Skip to main content Skip to Search Box
Summary Article: Mitchell, Arthur W. (1883–1968)
from The Great Depression and the New Deal: A Thematic Encyclopedia

The first African American to be elected to the U.S. Congress as a Democrat, Arthur Wergs Mitchell was born on December 22, 1883, near Lafayette, Chambers County, Alabama, the son of ex-slaves, both of whom were born in Alabama. When he was 14 he left home to go to Tuskegee Institute, Alabama, and while he was there he worked on a nearby farm, and then also as an office boy for Booker T. Washington. After leaving the Tuskegee Institute, he went to Columbia University for a short period before continuing his studies at Harvard University, and at Wilberforce University, Ohio.

Mitchell started teaching at a number of schools in rural Alabama, and then founded and became president of the Armstrong Agricultural School in West Butler, Choctaw County, Alabama. He was listed as president of the school when he was registered for the draft in World War I. Admitted to the bar in Washington D.C., he practiced law for 10 years, and he became involved in real estate. Moving to Chicago, Illinois, Mitchell practiced law there, and initially started working for the Republican Party, being in the state from where Abraham Lincoln, the first Republican president, came. However, he gradually found his views more and more closely aligned to the Democratic Party of Franklin D. Roosevelt.

In 1934 Mitchell defeated African American Republican congressman Oscar de Priest and was elected to the U.S. House of Representatives for the 1st congressional district of Illinois. In Congress he introduced civil rights bills against lynching and to remove discrimination. He also filed lawsuits against the Illinois Central and Rock Island Railroads after he was forced to sit in a segregated train carriage as it was about to pass through Arkansas. The court reached the U.S. Supreme Court which ruled that the railroad company had violated the Interstate Commerce Act.

Although he was reelected in 1936, 1938, and 1940, in 1942 Mitchell decided not to stand for reelection, and resumed his law practice. He also spent much of the rest of his life campaigning for civil rights, giving many public lectures. He retired to Petersburg, Dinwiddie County, Virginia and farmed twelve acres there, known as the “Land of a Thousand Roses.” He had married Annie Harris, also from Alabama, and they had one son, Arthur, born in about 1916 in Georgia. Arthur Mitchell died on May 9, 1968, and was buried on his property.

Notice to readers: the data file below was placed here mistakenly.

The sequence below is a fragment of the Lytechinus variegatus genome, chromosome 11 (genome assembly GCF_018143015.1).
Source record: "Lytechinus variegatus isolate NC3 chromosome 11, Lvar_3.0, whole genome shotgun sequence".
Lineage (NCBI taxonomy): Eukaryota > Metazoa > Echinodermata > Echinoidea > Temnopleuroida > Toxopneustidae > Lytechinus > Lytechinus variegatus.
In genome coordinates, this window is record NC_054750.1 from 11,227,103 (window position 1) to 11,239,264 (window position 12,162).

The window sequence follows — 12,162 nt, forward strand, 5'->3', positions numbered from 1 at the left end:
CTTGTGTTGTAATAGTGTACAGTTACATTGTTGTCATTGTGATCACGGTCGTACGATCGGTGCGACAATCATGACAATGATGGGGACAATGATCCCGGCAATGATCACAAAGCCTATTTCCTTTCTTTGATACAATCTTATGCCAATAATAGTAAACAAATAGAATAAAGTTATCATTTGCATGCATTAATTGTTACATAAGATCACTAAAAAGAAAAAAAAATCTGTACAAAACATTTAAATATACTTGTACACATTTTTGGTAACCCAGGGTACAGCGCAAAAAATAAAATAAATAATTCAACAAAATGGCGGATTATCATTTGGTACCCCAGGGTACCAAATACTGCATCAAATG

References and Further Reading
  • Biographical Directory of the United States Congress 1774-2005. 2005 U.S. Government Printing Office Washington, DC.
  • Garraty, John A., and Carnes, Mark C., eds. 1999. American National Biography. Oxford University Press New York.
  • Corfield, Justin
    Copyright 2010 by ABC-CLIO, LLC

    Related Articles

    Full text Article Smith, Howard W.
    Congress A to Z

    Howard W. Smith (1883–1976) served as a representative from Virginia from 1931 to 1967. A leader of the conservative southern Democrats, or “Dixiecr

    Full text Article James Buchanan, 15th President of the United States of America (photogravure)
    Bridgeman Images: Stapleton Collection

    Artist: Andrews Eliphalet Frazer (1835-1915) (after) Location: Private Collection Credit: James Buchanan, 15th President of the United States of Ame

    Full text Article THE CONGRESS
    A Companion to Franklin D. Roosevelt

    On March 5, 1933, the day after his first presidential inauguration, Franklin D. Roosevelt requested a special session of Congress to consider...

    See more from Credo